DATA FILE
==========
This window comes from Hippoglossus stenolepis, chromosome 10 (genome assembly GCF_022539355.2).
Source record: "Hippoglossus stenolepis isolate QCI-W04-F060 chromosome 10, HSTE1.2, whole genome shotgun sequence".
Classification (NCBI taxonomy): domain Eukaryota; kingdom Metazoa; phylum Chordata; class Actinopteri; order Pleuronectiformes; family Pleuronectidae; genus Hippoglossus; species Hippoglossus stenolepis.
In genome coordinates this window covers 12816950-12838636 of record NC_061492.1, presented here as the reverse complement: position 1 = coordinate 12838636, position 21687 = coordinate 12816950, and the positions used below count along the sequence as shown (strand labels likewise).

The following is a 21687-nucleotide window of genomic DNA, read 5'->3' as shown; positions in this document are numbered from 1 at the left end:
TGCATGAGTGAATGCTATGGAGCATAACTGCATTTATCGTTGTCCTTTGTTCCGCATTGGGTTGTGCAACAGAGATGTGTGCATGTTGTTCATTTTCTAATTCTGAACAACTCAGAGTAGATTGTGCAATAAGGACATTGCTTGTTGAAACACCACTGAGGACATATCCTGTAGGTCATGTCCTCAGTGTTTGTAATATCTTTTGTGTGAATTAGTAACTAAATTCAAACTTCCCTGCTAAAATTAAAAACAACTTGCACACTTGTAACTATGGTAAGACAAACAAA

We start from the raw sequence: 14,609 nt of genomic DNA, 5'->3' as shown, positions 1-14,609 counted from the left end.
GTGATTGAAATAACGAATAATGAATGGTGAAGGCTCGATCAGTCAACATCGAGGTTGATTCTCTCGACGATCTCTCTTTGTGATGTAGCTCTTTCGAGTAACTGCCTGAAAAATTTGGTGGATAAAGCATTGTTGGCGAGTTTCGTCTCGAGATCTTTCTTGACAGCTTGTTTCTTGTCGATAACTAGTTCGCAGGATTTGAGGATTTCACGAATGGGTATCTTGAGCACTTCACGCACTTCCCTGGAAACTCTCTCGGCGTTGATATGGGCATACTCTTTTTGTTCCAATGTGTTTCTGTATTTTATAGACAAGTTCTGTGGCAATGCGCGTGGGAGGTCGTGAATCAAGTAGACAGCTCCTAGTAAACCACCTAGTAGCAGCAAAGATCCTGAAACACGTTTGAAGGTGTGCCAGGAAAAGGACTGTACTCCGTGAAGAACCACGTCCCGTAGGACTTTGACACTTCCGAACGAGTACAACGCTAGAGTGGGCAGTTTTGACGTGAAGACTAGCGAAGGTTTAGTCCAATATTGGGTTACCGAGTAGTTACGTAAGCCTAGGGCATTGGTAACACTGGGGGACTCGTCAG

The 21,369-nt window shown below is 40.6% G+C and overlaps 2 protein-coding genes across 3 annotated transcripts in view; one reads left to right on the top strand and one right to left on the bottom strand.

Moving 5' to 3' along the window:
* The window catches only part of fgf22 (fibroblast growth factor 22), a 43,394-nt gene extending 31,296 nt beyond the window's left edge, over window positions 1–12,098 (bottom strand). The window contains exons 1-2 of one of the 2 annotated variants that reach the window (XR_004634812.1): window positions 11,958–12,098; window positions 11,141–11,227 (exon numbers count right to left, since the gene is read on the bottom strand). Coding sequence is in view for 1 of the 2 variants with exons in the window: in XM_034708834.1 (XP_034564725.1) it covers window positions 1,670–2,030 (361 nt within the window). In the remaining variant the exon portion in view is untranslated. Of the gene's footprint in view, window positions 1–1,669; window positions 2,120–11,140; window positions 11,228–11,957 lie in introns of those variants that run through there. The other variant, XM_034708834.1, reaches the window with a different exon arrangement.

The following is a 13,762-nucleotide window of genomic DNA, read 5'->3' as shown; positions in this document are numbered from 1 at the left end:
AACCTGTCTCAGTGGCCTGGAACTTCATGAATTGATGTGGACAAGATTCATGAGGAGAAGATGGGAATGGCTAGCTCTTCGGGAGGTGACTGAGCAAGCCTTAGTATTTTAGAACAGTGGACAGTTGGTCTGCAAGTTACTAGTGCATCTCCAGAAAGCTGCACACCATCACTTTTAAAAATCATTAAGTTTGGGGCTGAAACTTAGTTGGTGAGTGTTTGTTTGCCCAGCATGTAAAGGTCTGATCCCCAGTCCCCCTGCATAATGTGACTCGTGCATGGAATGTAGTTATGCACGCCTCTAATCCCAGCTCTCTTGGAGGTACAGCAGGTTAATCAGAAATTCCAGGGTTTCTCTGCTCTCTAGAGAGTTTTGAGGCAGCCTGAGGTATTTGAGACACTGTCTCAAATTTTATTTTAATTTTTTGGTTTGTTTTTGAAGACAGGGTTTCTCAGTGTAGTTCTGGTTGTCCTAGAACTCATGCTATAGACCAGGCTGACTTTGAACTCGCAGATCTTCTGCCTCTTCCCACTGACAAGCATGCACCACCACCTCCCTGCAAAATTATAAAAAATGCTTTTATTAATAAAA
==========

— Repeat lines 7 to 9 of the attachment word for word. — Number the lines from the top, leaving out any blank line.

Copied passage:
We start from the raw sequence: 14,609 nt of genomic DNA, 5'->3' as shown, positions 1-14,609 counted from the left end.
GTGATTGAAATAACGAATAATGAATGGTGAAGGCTCGATCAGTCAACATCGAGGTTGATTCTCTCGACGATCTCTCTTTGTGATGTAGCTCTTTCGAGTAACTGCCTGAAAAATTTGGTGGATAAAGCATTGTTGGCGAGTTTCGTCTCGAGATCTTTCTTGACAGCTTGTTTCTTGTCGATAACTAGTTCGCAGGATTTGAGGATTTCACGAATGGGTATCTTGAGCACTTCACGCACTTCCCTGGAAACTCTCTCGGCGTTGATATGGGCATACTCTTTTTGTTCCAATGTGTTTCTGTATTTTATAGACAAGTTCTGTGGCAATGCGCGTGGGAGGTCGTGAATCAAGTAGACAGCTCCTAGTAAACCACCTAGTAGCAGCAAAGATCCTGAAACACGTTTGAAGGTGTGCCAGGAAAAGGACTGTACTCCGTGAAGAACCACGTCCCGTAGGACTTTGACACTTCCGAACGAGTACAACGCTAGAGTGGGCAGTTTTGACGTGAAGACTAGCGAAGGTTTAGTCCAATATTGGGTTACCGAGTAGTTACGTAAGCCTAGGGCATTGGTAACACTGGGGGACTCGTCAG

The 21,369-nt window shown below is 40.6% G+C and overlaps 2 protein-coding genes across 3 annotated transcripts in view; one reads left to right on the top strand and one right to left on the bottom strand.